Choose an object suitable for your parrot’s beak size, such as a bright button. Hold it out to your bird until he takes it in his beak. When he does so, say “fetch”. Let him play with the object; and as soon as he drops it say “drop it!” and reward him with a treat. Now put the button on the floor and let him pick it up himself, saying “fetch” when he does so, and “drop it” when he drops it.
Next, put your hand, palm up, close to the parrot, and try to catch the object when it drops. He will soon come to associate the dropping of the item into your hand with the treat that follows. Alternatively, you can catch it in a bowl, which will then become the parrot’s target for dropping.
You now need to introduce distance into the game. Toss the object a metre or so away from the bird, and as soon as you see him moving towards it say “fetch”. By now he will have realised that dropping it in your hand (or in the bowl) is a sure way to get a treat, and will scuttle back and deposit it in your general vicinity.
Yellow-Naped Amazons can be taught to 'fetch'
Sitting on your Shoulder
This is a great favourite of parrot owners who also happen to be fans of fictitious pirates. The reinforcement command for this one can be something like “Pieces of Eight!” or a pirate laugh; but “Come on then!” or similar is just as good! It relies on your bird being confident perching on your finger or hand. Gently move him to your shoulder and ease him on, using the chosen command and rewarding him with a treat. Once he’s happy sitting there, you can introduce movement. Walk slowly, encouraging him all the time. In the first instance stop after three or four steps and offer a treat, increasing the distance over time. Avoid loud noises, and tell everyone else in the house what you’re doing, to avoid sudden noisy intrusions. After a few weeks the parrot will feel safe and secure on your shoulder (or head – that’s another alternative), and may even allow you to move from room to room.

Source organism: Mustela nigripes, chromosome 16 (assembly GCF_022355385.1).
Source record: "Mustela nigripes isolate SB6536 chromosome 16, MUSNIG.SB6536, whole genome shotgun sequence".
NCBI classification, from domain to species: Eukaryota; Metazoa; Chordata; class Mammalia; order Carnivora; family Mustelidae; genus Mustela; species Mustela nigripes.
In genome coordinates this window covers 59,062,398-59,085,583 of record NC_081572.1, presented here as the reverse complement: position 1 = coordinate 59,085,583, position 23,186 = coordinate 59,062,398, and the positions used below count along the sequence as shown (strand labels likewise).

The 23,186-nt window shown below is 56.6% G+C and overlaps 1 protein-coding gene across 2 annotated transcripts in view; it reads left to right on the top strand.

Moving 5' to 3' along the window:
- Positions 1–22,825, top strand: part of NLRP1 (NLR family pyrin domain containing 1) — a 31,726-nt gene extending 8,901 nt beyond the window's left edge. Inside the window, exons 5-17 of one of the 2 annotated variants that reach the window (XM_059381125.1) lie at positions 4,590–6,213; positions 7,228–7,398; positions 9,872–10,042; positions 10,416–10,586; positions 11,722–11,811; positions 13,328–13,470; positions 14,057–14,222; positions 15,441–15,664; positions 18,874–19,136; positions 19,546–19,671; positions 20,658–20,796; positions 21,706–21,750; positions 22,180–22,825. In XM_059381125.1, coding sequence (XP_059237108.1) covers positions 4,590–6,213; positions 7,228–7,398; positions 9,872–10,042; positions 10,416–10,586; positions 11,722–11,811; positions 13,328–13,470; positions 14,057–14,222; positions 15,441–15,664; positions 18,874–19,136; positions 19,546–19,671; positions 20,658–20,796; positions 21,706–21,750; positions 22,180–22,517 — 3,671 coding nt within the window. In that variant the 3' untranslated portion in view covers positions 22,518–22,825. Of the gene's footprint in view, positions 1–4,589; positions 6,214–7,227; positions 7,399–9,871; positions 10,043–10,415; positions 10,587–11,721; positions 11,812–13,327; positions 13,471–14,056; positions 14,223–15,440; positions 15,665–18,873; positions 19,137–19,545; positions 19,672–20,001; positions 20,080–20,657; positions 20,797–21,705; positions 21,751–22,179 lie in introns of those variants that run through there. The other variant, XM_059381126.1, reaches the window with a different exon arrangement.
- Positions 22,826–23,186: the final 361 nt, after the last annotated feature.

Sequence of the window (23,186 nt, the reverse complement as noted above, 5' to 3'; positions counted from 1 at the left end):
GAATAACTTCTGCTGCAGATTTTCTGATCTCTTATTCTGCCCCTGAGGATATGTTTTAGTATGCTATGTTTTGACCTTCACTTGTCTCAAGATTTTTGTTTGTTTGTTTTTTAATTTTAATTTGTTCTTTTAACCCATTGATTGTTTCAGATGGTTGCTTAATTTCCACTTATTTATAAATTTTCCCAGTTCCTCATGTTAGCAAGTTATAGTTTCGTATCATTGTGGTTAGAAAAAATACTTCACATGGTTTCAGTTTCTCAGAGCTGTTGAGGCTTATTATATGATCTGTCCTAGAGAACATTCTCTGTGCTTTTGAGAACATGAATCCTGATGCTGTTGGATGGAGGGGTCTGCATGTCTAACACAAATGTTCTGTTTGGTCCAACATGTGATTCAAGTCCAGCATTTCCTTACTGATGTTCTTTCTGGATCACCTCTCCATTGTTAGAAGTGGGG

This is the easiest trick of all - as long as your parrot cooperates! Choose some suitable dance music, and move around to it. Your pet will watch you with great interest, and will - usually - eventually join in by bobbing his head or stepping from foot to foot on his perch. If necessary, show him a video of other parrots ‘dancing’ (YouTube is packed with this kind of stuff!).
Macaws are playful pets
Apparently complicated manoeuvres such as skateboarding, vehicle-riding and scaling ladders are all just variants on the step-up trick, in which the parrot learns to step from one perch to another. Where motion is involved in the trick, such as in a toy car or bike, start slowly and gently, as in the Perching on Shoulder training mentioned above.
Farzana, 4 November 2019
To Who It May Concern, My name is Farzana and I am writing to you today to ask a few questions that relate to my language arts project about birds and how to care for them as an interview is a requirement. The questions I would like responses for are listed below if you so wish to answer and/or view them. What should you know beforehand about birds (specifically budgies)? What are the benefits of training a bird on your own? When is the perfect age to start training birds? What are the five easiest birds to train? How to train your bird (a budgie, if possible) to fetch? Thank you for your time and have a good day. Sincerely, Farzana